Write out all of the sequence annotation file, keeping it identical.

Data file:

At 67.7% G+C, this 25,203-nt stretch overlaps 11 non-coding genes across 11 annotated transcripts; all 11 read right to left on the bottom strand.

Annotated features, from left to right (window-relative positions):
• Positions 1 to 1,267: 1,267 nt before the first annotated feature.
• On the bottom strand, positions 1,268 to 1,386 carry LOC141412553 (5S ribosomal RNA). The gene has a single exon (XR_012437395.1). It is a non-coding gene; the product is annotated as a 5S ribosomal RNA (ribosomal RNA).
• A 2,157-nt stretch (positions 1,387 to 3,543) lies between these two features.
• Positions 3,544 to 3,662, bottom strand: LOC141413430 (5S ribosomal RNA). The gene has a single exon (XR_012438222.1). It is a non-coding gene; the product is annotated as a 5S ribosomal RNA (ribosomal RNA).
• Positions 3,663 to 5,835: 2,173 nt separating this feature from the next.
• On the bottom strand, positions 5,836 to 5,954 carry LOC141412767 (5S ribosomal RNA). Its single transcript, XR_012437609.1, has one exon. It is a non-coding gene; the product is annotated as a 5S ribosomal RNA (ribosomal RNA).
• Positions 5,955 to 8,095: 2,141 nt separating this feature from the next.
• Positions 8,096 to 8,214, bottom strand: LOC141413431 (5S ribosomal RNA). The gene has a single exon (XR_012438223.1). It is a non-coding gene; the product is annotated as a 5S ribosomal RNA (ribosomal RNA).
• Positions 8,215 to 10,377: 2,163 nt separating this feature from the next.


At 67.7% G+C, this 25,203-nt stretch overlaps 11 non-coding genes across 11 annotated transcripts; all 11 read right to left on the bottom strand.

Annotated features, from left to right (window-relative positions):
• Positions 1 to 1,267: 1,267 nt before the first annotated feature.
• On the bottom strand, positions 1,268 to 1,386 carry LOC141412553 (5S ribosomal RNA). The gene has a single exon (XR_012437395.1). It is a non-coding gene; the product is annotated as a 5S ribosomal RNA (ribosomal RNA).
• A 2,157-nt stretch (positions 1,387 to 3,543) lies between these two features.
• Positions 3,544 to 3,662, bottom strand: LOC141413430 (5S ribosomal RNA). The gene has a single exon (XR_012438222.1). It is a non-coding gene; the product is annotated as a 5S ribosomal RNA (ribosomal RNA).
• Positions 3,663 to 5,835: 2,173 nt separating this feature from the next.
• On the bottom strand, positions 5,836 to 5,954 carry LOC141412767 (5S ribosomal RNA). Its single transcript, XR_012437609.1, has one exon. It is a non-coding gene; the product is annotated as a 5S ribosomal RNA (ribosomal RNA).
• Positions 5,955 to 8,095: 2,141 nt separating this feature from the next.
• Positions 8,096 to 8,214, bottom strand: LOC141413431 (5S ribosomal RNA). The gene has a single exon (XR_012438223.1). It is a non-coding gene; the product is annotated as a 5S ribosomal RNA (ribosomal RNA).
• Positions 8,215 to 10,377: 2,163 nt separating this feature from the next.